David Snellgrove, for his part, presents us with a selection of sutras from Tantric Buddhism. The problem here, is that the reader is not made sufficiently aware that Tantricism is an insignificant, and potentially very dangerous, movement. Indeed, it runs precisely contrary to everything the Buddha originally taught. Any buddhist understands the core of the Buddha's teaching to be that 'all conditoned things are impermanent; to desire what is impermanent is the cause of suffering.' Yet tantricism would have us believe that we can end our desires by gratifying our desires, and end our passions by satisfying our passions. This is an immensely dangerous view. Could we really end hatred in the world by hating? Can we end an addiction by satsfying that addiction? Thus, the inclusion of these texts leaves one with a bad taste in one's mouth, as well as with a very warped view of what Buddhism is actually about.
As I stated in my short review, if you wish for a solid grounding in Buddhism, and an authentic representation of its classic texts, do yourself a great favour and rather purchase the two books: 'In the Buddha's Words', and 'A Treasury of Mahayana Sutras.'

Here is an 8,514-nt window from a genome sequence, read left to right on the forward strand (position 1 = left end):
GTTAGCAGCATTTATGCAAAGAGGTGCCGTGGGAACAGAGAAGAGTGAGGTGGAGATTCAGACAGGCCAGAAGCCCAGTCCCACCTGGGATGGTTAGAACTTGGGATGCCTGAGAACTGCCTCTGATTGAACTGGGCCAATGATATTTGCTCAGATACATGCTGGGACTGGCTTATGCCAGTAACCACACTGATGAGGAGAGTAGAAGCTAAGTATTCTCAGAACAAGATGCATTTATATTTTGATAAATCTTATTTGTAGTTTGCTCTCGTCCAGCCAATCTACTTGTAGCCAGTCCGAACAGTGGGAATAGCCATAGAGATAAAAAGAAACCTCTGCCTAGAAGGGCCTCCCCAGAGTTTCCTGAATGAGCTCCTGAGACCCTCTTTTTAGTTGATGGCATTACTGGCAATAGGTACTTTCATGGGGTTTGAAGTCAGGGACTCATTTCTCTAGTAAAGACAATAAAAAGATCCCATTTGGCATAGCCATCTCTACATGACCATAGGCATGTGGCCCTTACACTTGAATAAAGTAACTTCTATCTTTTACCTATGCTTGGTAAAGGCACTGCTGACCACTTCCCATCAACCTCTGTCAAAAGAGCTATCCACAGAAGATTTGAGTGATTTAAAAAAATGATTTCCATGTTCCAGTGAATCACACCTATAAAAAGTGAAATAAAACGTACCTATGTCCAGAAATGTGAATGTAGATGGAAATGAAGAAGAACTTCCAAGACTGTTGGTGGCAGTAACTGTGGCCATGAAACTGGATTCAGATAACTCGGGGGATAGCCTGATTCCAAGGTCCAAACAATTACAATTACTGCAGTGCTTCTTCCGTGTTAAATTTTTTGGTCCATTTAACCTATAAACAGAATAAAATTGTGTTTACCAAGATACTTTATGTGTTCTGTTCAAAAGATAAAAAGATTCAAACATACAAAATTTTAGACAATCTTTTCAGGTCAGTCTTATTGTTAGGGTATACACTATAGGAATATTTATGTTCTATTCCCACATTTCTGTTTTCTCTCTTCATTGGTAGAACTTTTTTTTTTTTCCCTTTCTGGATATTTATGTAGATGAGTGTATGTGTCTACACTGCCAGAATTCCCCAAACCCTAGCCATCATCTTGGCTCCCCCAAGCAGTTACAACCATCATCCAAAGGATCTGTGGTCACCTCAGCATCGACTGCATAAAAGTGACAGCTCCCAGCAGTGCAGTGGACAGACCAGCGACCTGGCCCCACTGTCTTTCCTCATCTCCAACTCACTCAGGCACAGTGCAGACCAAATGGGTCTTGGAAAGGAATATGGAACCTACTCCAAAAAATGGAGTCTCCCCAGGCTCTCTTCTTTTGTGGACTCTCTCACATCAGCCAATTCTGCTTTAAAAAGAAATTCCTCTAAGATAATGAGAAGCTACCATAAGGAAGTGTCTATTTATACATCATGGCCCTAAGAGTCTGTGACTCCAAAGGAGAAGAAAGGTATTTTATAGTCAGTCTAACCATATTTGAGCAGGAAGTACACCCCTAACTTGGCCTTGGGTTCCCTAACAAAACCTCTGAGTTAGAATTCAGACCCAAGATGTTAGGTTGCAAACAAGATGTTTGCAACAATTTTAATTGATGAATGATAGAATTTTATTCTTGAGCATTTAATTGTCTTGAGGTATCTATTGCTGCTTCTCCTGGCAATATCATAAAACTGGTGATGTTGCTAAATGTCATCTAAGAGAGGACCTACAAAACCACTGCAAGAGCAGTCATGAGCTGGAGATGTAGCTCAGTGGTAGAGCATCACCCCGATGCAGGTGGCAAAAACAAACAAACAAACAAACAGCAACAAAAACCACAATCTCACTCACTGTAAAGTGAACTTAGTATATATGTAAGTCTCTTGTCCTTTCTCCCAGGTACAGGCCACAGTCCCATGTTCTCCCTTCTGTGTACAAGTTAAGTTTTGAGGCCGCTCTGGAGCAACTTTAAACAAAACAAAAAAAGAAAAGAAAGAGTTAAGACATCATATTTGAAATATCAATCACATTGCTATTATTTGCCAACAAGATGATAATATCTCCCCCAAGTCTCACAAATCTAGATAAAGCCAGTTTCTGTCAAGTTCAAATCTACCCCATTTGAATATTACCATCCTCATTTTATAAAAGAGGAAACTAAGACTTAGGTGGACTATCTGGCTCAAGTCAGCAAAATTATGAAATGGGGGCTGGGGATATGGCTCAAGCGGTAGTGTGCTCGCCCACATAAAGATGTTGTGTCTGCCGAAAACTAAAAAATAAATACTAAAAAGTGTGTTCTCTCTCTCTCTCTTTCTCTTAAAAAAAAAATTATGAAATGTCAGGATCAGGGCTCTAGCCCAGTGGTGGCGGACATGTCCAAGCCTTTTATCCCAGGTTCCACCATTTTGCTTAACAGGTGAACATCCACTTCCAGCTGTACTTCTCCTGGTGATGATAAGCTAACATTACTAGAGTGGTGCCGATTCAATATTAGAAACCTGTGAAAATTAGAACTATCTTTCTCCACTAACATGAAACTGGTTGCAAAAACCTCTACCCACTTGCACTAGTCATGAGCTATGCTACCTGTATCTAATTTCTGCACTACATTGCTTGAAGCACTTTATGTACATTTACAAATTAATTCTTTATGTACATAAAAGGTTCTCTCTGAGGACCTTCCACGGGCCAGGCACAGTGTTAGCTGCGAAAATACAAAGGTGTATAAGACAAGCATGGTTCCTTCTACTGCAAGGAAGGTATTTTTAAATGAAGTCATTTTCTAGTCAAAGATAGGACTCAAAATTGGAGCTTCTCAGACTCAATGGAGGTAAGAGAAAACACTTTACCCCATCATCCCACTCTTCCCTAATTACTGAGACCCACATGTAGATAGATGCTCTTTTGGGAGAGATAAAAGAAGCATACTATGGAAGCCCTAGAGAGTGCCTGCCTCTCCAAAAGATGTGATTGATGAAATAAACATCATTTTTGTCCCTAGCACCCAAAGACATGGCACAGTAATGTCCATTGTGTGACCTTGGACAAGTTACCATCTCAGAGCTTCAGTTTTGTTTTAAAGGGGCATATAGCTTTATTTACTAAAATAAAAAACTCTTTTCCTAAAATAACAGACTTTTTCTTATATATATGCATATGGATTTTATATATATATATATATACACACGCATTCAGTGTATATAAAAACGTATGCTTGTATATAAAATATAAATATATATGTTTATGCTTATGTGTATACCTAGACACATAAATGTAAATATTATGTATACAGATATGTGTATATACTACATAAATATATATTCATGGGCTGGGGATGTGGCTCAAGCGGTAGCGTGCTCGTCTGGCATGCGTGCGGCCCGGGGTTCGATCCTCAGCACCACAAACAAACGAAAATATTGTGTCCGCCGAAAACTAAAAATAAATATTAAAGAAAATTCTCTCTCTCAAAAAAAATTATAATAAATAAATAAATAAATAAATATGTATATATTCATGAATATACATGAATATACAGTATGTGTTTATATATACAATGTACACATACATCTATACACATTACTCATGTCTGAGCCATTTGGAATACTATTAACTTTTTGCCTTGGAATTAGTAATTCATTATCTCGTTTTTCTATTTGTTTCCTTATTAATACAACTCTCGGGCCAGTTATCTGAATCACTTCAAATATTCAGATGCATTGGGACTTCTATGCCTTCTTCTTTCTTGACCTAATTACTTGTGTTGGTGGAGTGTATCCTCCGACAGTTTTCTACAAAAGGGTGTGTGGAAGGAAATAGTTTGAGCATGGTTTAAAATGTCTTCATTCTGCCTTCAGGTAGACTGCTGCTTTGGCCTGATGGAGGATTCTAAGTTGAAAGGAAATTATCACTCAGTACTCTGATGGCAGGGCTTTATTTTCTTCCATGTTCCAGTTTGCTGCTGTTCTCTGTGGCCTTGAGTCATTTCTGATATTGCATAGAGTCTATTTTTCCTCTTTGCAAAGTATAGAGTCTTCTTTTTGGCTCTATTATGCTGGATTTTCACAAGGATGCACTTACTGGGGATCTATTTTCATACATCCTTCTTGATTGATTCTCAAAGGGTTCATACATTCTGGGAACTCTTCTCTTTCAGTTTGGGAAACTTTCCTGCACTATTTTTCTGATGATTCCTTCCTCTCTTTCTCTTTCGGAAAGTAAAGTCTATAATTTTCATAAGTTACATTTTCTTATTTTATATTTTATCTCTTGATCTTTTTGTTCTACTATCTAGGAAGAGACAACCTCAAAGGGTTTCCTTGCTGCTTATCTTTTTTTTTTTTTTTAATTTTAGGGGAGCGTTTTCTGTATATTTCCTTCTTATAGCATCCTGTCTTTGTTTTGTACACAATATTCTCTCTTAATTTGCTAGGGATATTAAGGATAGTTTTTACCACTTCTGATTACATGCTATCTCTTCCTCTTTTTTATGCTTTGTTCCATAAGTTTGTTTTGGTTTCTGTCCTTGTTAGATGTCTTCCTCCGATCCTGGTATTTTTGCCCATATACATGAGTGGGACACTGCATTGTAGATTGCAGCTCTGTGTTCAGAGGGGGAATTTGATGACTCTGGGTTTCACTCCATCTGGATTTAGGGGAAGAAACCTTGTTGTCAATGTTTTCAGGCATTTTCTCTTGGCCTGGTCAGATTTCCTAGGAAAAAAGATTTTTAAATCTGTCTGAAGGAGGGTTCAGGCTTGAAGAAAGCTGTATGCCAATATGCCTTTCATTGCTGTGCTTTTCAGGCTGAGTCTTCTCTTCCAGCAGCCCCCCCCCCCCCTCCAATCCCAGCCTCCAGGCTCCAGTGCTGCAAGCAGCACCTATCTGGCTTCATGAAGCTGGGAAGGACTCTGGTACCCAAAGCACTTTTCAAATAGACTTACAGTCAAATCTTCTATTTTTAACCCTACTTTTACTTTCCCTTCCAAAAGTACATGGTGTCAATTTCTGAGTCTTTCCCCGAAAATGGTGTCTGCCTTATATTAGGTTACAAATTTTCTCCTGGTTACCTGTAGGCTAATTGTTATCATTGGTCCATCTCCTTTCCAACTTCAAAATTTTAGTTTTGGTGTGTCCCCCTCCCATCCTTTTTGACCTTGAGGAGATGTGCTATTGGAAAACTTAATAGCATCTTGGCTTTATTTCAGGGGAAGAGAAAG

With love and best wishes.
They write in the Introduction to this 1954 book, "A comprehensive Anthology of Buddhist Texts has never before been attempted. The documents are distributed over so many languages that no one person could aim at knowing them all... Only in recent years has it become possible to translate accurately, and work done in the middle of the 20th century is likely to be greatly superior to anything done fifty or more years ago. All the texts in this book have been newly translated from the originals. The book is designed as a sequel to Dr. Conze's book 'Buddhism.'"
Here are some quotations from the book:
"A monk must not be abused or reviled in any way by a nun. From today admonition of monks by nuns is forbidden, admonition of nuns by monks is not forbidden." (Pg. 25)
"This consciousness is luminous, but it is defiled by adventitious defilments. The uninstructed average person does not understand this as it really is. Therefore I say that for him there is no mental development." (Pg. 33)
"Dhamma has been taught by me without making a distinction between esoteric and exoteric. For the Tathagata has not the closed fist of a teacher in respect of mental states." (Pg. 35)
"The Brahmins who do not know the truth, vainly recite the Vedas four... They do not know that dharma's the same as non-dharma... What is the use of austerities? What is the use of going on pilgrimage? ... Abandon such false attachments and renounce such illusion! Than knowledge of This there is nothing else. Other than This no one can know." (Pg. 224-226)
"Whatever pours forth from the mind, Possesses the nature of the owner. Are waves different from the water? Their nature like that of space is one and the same." (Pg. 234)